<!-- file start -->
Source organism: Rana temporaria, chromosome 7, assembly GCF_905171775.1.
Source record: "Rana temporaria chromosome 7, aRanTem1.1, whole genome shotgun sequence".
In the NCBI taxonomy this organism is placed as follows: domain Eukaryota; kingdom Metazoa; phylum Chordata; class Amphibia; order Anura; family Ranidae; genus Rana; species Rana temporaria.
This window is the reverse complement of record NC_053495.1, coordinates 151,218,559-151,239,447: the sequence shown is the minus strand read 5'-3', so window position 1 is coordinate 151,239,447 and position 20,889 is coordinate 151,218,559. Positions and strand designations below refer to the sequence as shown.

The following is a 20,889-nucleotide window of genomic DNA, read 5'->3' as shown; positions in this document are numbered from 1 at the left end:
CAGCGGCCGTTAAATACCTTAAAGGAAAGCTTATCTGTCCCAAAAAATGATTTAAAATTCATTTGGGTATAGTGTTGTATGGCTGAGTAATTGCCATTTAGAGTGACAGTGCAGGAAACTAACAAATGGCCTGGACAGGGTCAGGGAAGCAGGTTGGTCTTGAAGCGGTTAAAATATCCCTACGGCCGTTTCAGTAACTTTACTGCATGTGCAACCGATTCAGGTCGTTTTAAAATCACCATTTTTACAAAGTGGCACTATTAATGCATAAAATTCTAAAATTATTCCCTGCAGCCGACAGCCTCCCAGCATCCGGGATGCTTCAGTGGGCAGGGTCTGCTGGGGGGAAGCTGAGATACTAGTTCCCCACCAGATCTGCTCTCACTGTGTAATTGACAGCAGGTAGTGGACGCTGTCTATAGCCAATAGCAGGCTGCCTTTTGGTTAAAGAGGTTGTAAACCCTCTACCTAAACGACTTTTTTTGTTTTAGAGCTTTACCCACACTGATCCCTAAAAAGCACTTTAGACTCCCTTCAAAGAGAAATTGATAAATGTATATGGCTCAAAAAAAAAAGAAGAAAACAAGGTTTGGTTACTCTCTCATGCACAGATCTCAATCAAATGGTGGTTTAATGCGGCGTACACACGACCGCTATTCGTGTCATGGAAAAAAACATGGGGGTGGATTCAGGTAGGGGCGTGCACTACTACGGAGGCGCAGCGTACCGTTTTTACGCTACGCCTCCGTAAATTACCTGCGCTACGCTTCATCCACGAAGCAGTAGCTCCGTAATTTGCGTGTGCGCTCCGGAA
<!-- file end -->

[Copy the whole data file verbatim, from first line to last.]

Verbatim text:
Source organism: Rana temporaria, chromosome 7, assembly GCF_905171775.1.
Source record: "Rana temporaria chromosome 7, aRanTem1.1, whole genome shotgun sequence".
In the NCBI taxonomy this organism is placed as follows: domain Eukaryota; kingdom Metazoa; phylum Chordata; class Amphibia; order Anura; family Ranidae; genus Rana; species Rana temporaria.
This window is the reverse complement of record NC_053495.1, coordinates 151,218,559-151,239,447: the sequence shown is the minus strand read 5'-3', so window position 1 is coordinate 151,239,447 and position 20,889 is coordinate 151,218,559. Positions and strand designations below refer to the sequence as shown.

The following is a 20,889-nucleotide window of genomic DNA, read 5'->3' as shown; positions in this document are numbered from 1 at the left end:
CAGCGGCCGTTAAATACCTTAAAGGAAAGCTTATCTGTCCCAAAAAATGATTTAAAATTCATTTGGGTATAGTGTTGTATGGCTGAGTAATTGCCATTTAGAGTGACAGTGCAGGAAACTAACAAATGGCCTGGACAGGGTCAGGGAAGCAGGTTGGTCTTGAAGCGGTTAAAATATCCCTACGGCCGTTTCAGTAACTTTACTGCATGTGCAACCGATTCAGGTCGTTTTAAAATCACCATTTTTACAAAGTGGCACTATTAATGCATAAAATTCTAAAATTATTCCCTGCAGCCGACAGCCTCCCAGCATCCGGGATGCTTCAGTGGGCAGGGTCTGCTGGGGGGAAGCTGAGATACTAGTTCCCCACCAGATCTGCTCTCACTGTGTAATTGACAGCAGGTAGTGGACGCTGTCTATAGCCAATAGCAGGCTGCCTTTTGGTTAAAGAGGTTGTAAACCCTCTACCTAAACGACTTTTTTTGTTTTAGAGCTTTACCCACACTGATCCCTAAAAAGCACTTTAGACTCCCTTCAAAGAGAAATTGATAAATGTATATGGCTCAAAAAAAAAAGAAGAAAACAAGGTTTGGTTACTCTCTCATGCACAGATCTCAATCAAATGGTGGTTTAATGCGGCGTACACACGACCGCTATTCGTGTCATGGAAAAAAACATGGGGGTGGATTCAGGTAGGGGCGTGCACTACTACGGAGGCGCAGCGTACCGTTTTTACGCTACGCCTCCGTAAATTACCTGCGCTACGCTTCATCCACGAAGCAGTAGCTCCGTAATTTGCGTGTGCGCTCCGGAA